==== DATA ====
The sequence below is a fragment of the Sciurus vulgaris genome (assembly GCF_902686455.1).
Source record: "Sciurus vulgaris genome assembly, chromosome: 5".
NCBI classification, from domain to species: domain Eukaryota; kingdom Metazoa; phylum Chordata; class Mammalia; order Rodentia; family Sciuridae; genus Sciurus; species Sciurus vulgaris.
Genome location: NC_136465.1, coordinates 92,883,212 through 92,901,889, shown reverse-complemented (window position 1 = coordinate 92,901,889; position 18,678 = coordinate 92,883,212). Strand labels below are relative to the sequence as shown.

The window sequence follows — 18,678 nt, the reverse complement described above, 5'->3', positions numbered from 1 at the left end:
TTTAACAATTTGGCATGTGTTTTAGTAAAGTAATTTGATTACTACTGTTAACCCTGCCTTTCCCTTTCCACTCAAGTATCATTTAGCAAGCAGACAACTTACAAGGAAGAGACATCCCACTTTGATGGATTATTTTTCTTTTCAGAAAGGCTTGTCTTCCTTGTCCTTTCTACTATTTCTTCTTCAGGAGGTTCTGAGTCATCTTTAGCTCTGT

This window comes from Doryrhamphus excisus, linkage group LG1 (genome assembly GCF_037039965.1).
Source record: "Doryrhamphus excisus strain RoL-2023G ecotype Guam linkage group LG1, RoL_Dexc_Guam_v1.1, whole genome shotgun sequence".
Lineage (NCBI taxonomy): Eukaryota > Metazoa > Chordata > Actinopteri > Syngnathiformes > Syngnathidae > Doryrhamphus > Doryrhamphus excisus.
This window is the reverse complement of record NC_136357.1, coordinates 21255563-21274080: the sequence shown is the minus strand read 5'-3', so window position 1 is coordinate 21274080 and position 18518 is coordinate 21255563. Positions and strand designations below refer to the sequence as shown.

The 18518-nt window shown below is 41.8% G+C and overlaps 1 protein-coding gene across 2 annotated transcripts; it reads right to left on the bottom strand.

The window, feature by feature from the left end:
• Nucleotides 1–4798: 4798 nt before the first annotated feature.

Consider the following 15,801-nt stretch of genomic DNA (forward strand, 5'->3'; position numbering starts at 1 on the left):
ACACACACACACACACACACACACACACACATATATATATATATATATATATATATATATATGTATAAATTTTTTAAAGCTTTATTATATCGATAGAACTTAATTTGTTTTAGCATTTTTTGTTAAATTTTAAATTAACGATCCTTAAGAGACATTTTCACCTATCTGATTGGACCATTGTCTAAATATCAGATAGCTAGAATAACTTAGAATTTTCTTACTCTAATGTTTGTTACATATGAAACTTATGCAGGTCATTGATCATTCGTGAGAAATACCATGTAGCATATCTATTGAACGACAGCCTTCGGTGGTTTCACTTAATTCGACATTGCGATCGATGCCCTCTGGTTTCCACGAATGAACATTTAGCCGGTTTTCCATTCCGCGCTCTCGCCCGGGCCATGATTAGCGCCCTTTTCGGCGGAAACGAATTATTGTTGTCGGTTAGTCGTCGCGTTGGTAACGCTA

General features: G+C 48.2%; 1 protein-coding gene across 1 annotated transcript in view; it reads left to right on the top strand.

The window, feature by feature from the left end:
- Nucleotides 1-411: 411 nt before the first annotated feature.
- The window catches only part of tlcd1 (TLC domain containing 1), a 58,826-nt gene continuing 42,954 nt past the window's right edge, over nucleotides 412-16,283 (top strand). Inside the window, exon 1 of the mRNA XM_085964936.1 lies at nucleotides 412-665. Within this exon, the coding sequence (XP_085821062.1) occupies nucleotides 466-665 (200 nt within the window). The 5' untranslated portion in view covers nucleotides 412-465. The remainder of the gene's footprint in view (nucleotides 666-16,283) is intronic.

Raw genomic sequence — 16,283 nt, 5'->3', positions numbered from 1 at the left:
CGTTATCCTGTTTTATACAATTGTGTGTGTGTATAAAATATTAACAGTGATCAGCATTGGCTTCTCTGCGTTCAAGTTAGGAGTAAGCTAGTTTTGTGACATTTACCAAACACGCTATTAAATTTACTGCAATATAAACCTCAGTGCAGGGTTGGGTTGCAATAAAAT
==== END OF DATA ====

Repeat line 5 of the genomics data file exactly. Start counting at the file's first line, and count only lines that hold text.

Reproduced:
The window sequence follows — 18,678 nt, the reverse complement described above, 5'->3', positions numbered from 1 at the left end: